Spent Grain? Make Your Best Friend Cookies!

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I've done the following, all with no problem:


Ingredients
  • Tablespoon of Parmesan cheese per batch.
  • Teaspoon granulated or powdered garlic per batch.
  • Food coloring (yellow for "chicken", red for "beef"). Takes much more food coloring than you would think, but it works.
Garlic is very toxic to both cats and dogs. Obviously depends on the size of the beast but it's more concentrated than onion so takes less to do damage.
 
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Garlic is very toxic to both cats and dogs. Obviously depends on the size of the beast but it's more concentrated than onion so takes less to do damage.
Hmmm. I'm a skeptic, so I looked for more evidence on the webz, and (besides the usual BS) I did find corroborating info.

http://skeptoid.com/blog/2013/04/13/homeopathic-and-natural-dog-supplements-garlic/

So, while the small amount I added won't harm the dog, I'm not doing that anymore! BTW, turns out that onions are much, much worse than garlic.

Thanks for that info.
 

seckert

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I don't know where you are getting your information however garlic is not only safe for dogs, but is in quite a few dog supplements. I can't speak for cats as I don't have any. My dogs are perfectly healthy and get garlic regularly.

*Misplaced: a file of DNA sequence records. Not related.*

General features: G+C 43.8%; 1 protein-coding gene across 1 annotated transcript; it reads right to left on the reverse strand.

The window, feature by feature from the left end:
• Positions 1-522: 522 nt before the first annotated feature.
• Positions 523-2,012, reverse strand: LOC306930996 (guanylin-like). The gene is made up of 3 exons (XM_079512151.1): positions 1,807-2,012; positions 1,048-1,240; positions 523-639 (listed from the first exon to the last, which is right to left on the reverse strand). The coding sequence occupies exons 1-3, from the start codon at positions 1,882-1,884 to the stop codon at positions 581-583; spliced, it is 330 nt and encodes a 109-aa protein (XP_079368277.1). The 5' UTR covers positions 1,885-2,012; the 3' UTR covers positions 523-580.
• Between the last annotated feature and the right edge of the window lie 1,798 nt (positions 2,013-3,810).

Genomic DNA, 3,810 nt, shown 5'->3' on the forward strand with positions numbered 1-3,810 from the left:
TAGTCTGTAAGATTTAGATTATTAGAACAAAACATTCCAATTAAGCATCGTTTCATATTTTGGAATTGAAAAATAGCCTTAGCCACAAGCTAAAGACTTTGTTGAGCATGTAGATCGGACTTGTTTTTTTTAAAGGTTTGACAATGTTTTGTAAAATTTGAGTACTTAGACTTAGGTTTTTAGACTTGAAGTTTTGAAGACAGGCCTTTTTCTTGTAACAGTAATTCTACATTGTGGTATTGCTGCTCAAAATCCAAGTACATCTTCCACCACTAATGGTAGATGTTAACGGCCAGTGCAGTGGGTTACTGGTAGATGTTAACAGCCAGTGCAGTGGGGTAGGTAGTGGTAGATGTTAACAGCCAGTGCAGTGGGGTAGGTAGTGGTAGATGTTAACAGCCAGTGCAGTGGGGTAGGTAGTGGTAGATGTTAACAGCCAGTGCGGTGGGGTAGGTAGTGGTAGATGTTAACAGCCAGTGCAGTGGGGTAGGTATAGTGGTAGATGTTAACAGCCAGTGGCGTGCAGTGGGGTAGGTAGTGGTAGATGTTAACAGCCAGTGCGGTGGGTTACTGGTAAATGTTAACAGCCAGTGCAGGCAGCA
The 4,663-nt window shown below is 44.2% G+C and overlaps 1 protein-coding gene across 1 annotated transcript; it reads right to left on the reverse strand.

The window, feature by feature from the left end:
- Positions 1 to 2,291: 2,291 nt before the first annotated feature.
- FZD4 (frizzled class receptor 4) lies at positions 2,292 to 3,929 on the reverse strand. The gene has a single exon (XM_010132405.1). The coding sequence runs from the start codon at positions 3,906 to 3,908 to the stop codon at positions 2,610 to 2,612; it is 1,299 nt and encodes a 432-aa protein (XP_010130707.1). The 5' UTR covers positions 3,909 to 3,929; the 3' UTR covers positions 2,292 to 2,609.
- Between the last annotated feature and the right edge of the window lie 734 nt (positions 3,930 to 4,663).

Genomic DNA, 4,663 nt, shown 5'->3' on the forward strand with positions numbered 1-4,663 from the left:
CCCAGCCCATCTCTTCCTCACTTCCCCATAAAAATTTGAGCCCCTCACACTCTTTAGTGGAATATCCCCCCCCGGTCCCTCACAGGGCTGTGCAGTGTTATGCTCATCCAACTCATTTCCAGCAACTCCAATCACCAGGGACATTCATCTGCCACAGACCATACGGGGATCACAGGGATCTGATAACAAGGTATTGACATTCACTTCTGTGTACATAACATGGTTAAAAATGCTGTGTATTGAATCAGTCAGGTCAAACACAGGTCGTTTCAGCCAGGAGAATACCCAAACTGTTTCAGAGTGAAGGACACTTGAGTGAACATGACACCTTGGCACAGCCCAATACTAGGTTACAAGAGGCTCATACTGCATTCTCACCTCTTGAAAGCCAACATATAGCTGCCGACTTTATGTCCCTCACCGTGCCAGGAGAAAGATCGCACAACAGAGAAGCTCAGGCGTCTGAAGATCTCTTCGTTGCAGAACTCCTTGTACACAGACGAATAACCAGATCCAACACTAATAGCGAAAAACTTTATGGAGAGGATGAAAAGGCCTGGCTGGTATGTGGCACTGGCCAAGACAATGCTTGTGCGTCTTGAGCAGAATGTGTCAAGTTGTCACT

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I can only make one batch at a time........I have 3 zip locks , with 4 cups of grains in each. How can I store these so they don't start to mold? Freeze them?
 

unionrdr

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Yeah, just stack'em in the freezer. I got some German spent grains in there I wanna make braided loafs with once I get an Italian pan.
 

Ski12568

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My dog likes them. I even doubled the amount of ingredients and still threw a bunch of grains away. Once I move I'll have to start making some compost. How would you make bread with the spent grains?
 

Ski12568

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Thank you. My only experience bread making is the Alton Brown recipe for oatmeal bread. The family enjoyed it. I saved about 8 cups in the freezer so I'm going to have to give the bread a try.
 

bobeer

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I try to make the dog treats as much as possible. I hate throwing away good spent grain. My lab loves them but then again he's a lab and they love anything they can eat!

Making bread is a great idea. My wife has a bread maker and I have a mill so I think I'll try the bread thing. I have a 6 month old so free time is hard to come by but since I can freeze the grain I should be able to find time at some point.
 

Justdrumin

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So I brewed last Thursday and it's now Sunday. After I mashed, I scooped em up into my 5 gallon kettle and there they sat till today. Is it still safe to make these With my grains? They kinda smell, but I don't know what it's supposed to smell like.